Top Albums


1. The Essentia..
Black Sunday, Cypress Hill
2. Black Sunday
Greatest Hits from the Bong, Cypress Hill
3. Greatest Hit..
Cypress Hill, Cypress Hill
4. Cypress Hill
III (Temples of Boom), Cypress Hill
5. III (Temples..
IV, Cypress Hill
6. IV
Skull & Bones, Cypress Hill
7. Skull & ..
Rise Up, Cypress Hill
8. Rise Up
Stoned Raiders, Cypress Hill
9. Stoned Raide..
Till Death Do Us Part, Cypress Hill
10. Till Death D..
Unreleased & Revamped, Cypress Hill
11. Unreleased &..
Live At the Fillmore, Cypress Hill
12. Live At the ..
Greatest Hits from the Bong, Cypress Hill
13. Greatest Hit..
III (Temples of Boom), Cypress Hill
14. III (Temples..
The Essential Cypress Hill, Cypress Hill
15. The Essentia..
Rise Up, Cypress Hill
16. Rise Up
IV, Cypress Hill
17. IV
Cypress X Rusko 01 - EP, Cypress Hill
18. Cypress X Ru..
Till Death Do Us Part, Cypress Hill
19. Till Death D..
Skull & Bones, Cypress Hill
20. Skull & ..

Top Songs

NameAlbumTimePrice
1.
Insane In the BrainBlack Sunday3:28$1.29
2.
(Rock) SuperstarSkull & Bones4:36$1.29
3.
Hits from the BongBlack Sunday2:40$1.29
4.
I Wanna Get HighBlack Sunday2:54$1.29
5.
How I Could Just Kill a ManCypress Hill4:12$0.99
6.
When the Sh-- Goes DownBlack Sunday3:07$0.99
7.
I Ain't Goin' Out Like ThatBlack Sunday4:27$0.99
8.
Hand On the PumpCypress Hill4:03$0.99
9.
Dr. GreenthumbIV4:08$1.29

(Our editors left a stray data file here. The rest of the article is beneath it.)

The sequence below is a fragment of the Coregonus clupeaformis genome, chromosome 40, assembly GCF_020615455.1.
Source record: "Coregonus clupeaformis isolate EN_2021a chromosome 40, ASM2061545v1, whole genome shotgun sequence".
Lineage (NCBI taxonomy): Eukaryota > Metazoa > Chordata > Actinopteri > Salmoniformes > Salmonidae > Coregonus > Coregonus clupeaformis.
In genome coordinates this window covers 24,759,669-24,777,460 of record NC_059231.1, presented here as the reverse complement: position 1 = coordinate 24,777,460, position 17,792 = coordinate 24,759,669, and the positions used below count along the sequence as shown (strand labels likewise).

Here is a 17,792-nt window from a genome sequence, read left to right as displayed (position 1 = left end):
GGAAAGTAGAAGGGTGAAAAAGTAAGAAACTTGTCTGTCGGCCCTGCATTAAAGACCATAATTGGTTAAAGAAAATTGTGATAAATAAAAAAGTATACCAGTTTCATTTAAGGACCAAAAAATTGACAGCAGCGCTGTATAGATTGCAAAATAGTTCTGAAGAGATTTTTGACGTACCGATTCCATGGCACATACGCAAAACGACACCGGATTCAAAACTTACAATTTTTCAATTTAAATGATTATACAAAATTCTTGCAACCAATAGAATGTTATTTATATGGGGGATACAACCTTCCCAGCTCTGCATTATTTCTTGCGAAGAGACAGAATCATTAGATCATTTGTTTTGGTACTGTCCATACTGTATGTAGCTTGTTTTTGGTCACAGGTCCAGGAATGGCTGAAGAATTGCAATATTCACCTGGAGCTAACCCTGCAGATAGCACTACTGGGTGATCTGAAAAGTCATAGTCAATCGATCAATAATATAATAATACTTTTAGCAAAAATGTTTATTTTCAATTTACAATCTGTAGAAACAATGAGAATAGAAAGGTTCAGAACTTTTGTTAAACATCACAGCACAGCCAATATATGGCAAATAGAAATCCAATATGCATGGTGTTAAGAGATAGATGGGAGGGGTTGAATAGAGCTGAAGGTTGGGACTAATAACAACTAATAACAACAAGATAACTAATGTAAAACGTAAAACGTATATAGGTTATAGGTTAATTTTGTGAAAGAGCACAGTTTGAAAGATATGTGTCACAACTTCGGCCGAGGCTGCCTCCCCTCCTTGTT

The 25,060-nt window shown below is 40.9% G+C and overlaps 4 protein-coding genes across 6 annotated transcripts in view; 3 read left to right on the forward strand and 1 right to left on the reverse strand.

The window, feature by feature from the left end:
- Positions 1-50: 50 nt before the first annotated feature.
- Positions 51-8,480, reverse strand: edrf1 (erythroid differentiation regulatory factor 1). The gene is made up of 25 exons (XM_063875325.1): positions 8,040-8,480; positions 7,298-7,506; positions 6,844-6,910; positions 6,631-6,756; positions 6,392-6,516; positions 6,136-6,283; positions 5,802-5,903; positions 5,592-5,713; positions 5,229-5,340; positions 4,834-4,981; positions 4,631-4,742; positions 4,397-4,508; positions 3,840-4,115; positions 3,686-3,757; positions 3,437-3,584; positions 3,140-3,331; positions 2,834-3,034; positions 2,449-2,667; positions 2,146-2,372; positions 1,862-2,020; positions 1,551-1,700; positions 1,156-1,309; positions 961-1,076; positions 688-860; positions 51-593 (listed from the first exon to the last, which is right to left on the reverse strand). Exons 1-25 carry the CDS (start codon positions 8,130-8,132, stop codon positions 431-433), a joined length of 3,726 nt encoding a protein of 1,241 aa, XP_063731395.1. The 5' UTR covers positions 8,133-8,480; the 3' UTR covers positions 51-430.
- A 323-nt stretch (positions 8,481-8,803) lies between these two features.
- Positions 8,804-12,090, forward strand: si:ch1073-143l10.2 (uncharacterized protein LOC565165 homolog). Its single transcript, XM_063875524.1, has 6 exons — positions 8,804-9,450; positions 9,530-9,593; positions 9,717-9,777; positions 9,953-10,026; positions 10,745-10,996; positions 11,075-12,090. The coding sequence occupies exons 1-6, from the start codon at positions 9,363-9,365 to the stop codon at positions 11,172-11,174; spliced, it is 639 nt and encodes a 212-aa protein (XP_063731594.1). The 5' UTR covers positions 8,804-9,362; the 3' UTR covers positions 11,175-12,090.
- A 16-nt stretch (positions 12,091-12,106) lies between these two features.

10.
(Rap) SuperstarSkull & Bones4:53$0.99
11.
Insane In the BrainBlack Sunday3:30$1.29
12.
Insane In the BrainGreatest Hits from the Bong3:26$1.29
13.
How I Could Just Kill a ManGreatest Hits from the Bong4:07$0.99
14.
(Rock) SuperstarGreatest Hits from the Bong4:35$1.29
15.
Tequila Sunrise (feat. Barron Ricks)IV4:43$0.99
16.
Armada Latina (feat. Pitbull and Mar..Rise Up4:04$1.29
17.
Cock the HammerBlack Sunday4:21$0.99
18.
IllusionsIII (Temples of Boom)4:28$0.99
19.
Dr. GreenthumbGreatest Hits from the Bong4:25$1.29
20.
I Ain't Goin' Out Like ThatGreatest Hits from the Bong4:24$0.99
21.
When the Sh-- Goes DownThis Is the End (Original M..3:11$0.99
22.
Insane In the BrainBlack Sunday3:28$1.29
23.
to the KBlack Sunday3:26$0.99
24.
LowriderStoned Raiders6:41$0.99
25.
Hand On the PumpGreatest Hits from the Bong4:02$0.99

Top Music Videos

Insane In the Brain, Cypress Hill
1. Insane In the...
Lowrider, Cypress Hill
2. Lowrider
(Rock) Superstar, Cypress Hill
3. (Rock) Supers...
Dr. Greenthumb, Cypress Hill
4. Dr. Greenthum...
Tequila Sunrise (feat. Barron Ricks), Cypress Hill
5. Tequila Sunri...
(Rap) Superstar, Cypress Hill
6. (Rap) Superst...
Latin Lingo, Cypress Hill
7. Latin Lingo
Trouble, Cypress Hill
8. Trouble
Rise Up (feat. Tom Morello), Cypress Hill
9. Rise Up (feat...
Boom Biddy Bye Bye, Cypress Hill
10. Boom Biddy By...
Throw Your Hands In the Air (Re-Mix Version), Cypress Hill
11. Throw Your Ha...
Stoned Is the Way of the Walk, Cypress Hill
12. Stoned Is the...
Armada Latina (feat. Pitbull & Marc Anthony), Cypress Hill
13. Armada Latina...
Throw Your Set In the Air, Cypress Hill
14. Throw Your Se...
The Phuncky Feel One, Cypress Hill
15. The Phuncky F...
Can't Get the Best of Me, Cypress Hill
16. Can't Get the...
It Ain't Nothin' (feat. Young De), Cypress Hill
17. It Ain't Noth...
Dr. Greenthumb, Cypress Hill
18. Dr. Greenthum...
Real Estate, Cypress Hill
19. Real Estate
Armada Latina (feat. Pitbull & Marc Anthony), Cypress Hill
20. Armada Latina...